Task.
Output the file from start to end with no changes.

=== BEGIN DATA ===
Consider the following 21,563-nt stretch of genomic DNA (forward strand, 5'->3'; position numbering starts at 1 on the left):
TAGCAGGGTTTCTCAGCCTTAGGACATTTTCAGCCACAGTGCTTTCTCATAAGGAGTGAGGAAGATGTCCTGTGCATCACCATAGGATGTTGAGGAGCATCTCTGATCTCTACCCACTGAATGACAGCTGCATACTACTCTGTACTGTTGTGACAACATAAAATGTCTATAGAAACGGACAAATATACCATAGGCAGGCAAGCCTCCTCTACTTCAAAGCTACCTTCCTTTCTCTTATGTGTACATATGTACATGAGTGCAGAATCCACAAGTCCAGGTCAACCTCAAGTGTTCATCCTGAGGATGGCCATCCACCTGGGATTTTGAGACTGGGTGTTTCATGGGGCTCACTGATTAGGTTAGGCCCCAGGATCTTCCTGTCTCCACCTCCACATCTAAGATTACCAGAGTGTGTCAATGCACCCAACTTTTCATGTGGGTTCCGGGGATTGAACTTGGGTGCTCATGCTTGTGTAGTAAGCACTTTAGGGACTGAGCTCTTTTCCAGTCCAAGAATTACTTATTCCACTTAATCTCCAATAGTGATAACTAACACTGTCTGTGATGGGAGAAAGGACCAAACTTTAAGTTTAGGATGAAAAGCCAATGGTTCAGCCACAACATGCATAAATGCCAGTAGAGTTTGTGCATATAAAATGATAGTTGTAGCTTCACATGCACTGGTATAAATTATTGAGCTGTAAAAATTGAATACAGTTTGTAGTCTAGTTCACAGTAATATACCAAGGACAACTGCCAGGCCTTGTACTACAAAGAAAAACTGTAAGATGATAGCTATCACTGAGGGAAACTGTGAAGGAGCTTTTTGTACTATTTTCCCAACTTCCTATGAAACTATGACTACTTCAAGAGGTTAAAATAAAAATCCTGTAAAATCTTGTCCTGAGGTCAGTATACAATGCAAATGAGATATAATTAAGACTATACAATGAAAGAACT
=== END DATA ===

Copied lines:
Consider the following 21,563-nt stretch of genomic DNA (forward strand, 5'->3'; position numbering starts at 1 on the left):
TAGCAGGGTTTCTCAGCCTTAGGACATTTTCAGCCACAGTGCTTTCTCATAAGGAGTGAGGAAGATGTCCTGTGCATCACCATAGGATGTTGAGGAGCATCTCTGATCTCTACCCACTGAATGACAGCTGCATACTACTCTGTACTGTTGTGACAACATAAAATGTCTATAGAAACGGACAAATATACCATAGGCAGGCAAGCCTCCTCTACTTCAAAGCTACCTTCCTTTCTCTTATGTGTACATATGTACATGAGTGCAGAATCCACAAGTCCAGGTCAACCTCAAGTGTTCATCCTGAGGATGGCCATCCACCTGGGATTTTGAGACTGGGTGTTTCATGGGGCTCACTGATTAGGTTAGGCCCCAGGATCTTCCTGTCTCCACCTCCACATCTAAGATTACCAGAGTGTGTCAATGCACCCAACTTTTCATGTGGGTTCCGGGGATTGAACTTGGGTGCTCATGCTTGTGTAGTAAGCACTTTAGGGACTGAGCTCTTTTCCAGTCCAAGAATTACTTATTCCACTTAATCTCCAATAGTGATAACTAACACTGTCTGTGATGGGAGAAAGGACCAAACTTTAAGTTTAGGATGAAAAGCCAATGGTTCAGCCACAACATGCATAAATGCCAGTAGAGTTTGTGCATATAAAATGATAGTTGTAGCTTCACATGCACTGGTATAAATTATTGAGCTGTAAAAATTGAATACAGTTTGTAGTCTAGTTCACAGTAATATACCAAGGACAACTGCCAGGCCTTGTACTACAAAGAAAAACTGTAAGATGATAGCTATCACTGAGGGAAACTGTGAAGGAGCTTTTTGTACTATTTTCCCAACTTCCTATGAAACTATGACTACTTCAAGAGGTTAAAATAAAAATCCTGTAAAATCTTGTCCTGAGGTCAGTATACAATGCAAATGAGATATAATTAAGACTATACAATGAAAGAACT